Dave Rawlings Machine @ Amoeba, SF

I arrived an hour early thinking that the place would be mobbed for Rawlings and Gillian Welch. Much to my surprise, it was a normal mid-afternoon crowd. About 45 minutes later, after losing myself in vinyl stacks, I look over by the stage and it is packed. I hauled on over and find a good spot one row back. At just a minute or so past 530, Rawlings, Welch, that dude from the Old Crow Medicine Show and two others literally walked through the store and right onto the stage. Rawlings was all smiles as he looked at the folks filling the aisles.

One microphone. Two acoustic guitars. Whatever kinda guitar it is that Rawlings plays like it's coming from the heavens. Stand-up bass. Banjo later. Maybe something I'm forgetting. They opened with the jubilant "Monkey and the Engineer." The room erupted as it ended. Five musicians playing Americana or folk or rock n' roll, with a fierce passion. Later came the beautiful "Bells of Harlem," the stunning "Ruby" and the Ryan Adams co-penned "To Be Young (Is To Be Sad, Is To Be High)" which blew Adams' version out of the water.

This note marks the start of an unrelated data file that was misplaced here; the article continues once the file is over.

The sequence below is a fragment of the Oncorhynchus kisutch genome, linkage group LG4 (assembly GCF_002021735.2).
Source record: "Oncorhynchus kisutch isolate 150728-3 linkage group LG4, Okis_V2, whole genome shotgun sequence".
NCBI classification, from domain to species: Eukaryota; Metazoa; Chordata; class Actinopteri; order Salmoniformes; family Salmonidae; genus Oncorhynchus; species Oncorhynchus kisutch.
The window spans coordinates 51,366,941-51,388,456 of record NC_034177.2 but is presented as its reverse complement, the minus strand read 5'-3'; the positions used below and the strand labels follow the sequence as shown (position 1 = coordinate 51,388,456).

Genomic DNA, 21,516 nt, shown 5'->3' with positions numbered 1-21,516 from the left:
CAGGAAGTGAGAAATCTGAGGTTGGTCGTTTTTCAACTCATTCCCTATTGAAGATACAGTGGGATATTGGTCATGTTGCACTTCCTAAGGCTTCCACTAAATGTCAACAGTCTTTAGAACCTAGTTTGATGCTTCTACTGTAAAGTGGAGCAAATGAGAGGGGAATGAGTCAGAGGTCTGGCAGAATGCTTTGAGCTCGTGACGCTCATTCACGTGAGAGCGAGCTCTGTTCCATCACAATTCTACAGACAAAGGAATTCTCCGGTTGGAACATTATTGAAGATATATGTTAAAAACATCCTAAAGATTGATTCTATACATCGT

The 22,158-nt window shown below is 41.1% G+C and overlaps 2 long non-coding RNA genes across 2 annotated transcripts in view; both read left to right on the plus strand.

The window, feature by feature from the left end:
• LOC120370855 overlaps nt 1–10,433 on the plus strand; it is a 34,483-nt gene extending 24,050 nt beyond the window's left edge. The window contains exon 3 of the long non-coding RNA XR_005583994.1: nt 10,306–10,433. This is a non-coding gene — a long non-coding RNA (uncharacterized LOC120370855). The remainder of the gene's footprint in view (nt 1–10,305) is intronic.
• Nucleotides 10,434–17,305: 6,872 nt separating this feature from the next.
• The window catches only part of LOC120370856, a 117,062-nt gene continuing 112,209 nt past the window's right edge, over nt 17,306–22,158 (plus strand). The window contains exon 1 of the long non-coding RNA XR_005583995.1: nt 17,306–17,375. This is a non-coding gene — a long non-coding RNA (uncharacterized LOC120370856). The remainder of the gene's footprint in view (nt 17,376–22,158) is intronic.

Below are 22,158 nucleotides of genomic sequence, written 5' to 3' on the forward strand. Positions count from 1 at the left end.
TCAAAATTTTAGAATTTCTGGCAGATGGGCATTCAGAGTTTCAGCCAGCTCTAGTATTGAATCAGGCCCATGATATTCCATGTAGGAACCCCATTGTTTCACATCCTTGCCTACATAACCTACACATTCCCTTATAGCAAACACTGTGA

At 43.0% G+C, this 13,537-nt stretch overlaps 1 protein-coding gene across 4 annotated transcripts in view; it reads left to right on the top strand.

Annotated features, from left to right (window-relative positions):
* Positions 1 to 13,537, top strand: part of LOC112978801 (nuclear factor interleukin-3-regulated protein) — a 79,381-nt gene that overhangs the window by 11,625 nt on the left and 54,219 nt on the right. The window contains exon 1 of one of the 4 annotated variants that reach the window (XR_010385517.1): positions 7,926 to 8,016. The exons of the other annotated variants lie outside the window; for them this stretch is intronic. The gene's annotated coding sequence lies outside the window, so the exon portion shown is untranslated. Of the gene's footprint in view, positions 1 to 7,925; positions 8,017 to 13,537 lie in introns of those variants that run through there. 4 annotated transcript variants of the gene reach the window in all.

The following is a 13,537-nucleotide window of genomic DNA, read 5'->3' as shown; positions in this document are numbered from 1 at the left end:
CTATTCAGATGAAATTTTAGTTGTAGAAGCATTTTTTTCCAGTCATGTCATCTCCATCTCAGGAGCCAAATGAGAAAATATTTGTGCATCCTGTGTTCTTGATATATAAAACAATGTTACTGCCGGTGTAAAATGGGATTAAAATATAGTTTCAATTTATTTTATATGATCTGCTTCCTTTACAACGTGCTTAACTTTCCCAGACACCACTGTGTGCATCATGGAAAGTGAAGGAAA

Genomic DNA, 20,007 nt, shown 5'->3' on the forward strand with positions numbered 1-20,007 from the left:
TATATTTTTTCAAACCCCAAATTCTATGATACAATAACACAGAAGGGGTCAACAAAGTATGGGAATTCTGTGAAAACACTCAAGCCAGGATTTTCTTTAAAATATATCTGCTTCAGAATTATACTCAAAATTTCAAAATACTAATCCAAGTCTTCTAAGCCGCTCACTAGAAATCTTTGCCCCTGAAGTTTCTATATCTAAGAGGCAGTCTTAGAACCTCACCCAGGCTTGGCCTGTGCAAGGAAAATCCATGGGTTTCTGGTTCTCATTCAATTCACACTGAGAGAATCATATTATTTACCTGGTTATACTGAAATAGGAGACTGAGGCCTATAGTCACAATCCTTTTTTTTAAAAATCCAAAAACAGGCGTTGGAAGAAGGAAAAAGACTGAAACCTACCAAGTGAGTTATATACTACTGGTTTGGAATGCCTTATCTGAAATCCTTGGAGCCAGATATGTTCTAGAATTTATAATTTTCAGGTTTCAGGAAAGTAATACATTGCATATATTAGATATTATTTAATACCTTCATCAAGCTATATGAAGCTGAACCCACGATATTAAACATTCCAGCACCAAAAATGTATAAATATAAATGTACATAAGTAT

The set was only about a thirty minutes, but like Oldham down in Big Sur, Slint at Bimbo's or Son Volt at the Fillmore, it was just one of those shows. Rawlings and his band make and perform music that seems to be straight from the woods, or the ground, or the stars. It was that beautiful and that captivating. Five unbelievable musicians playing every single note like it truly mattered. And boy did it matter.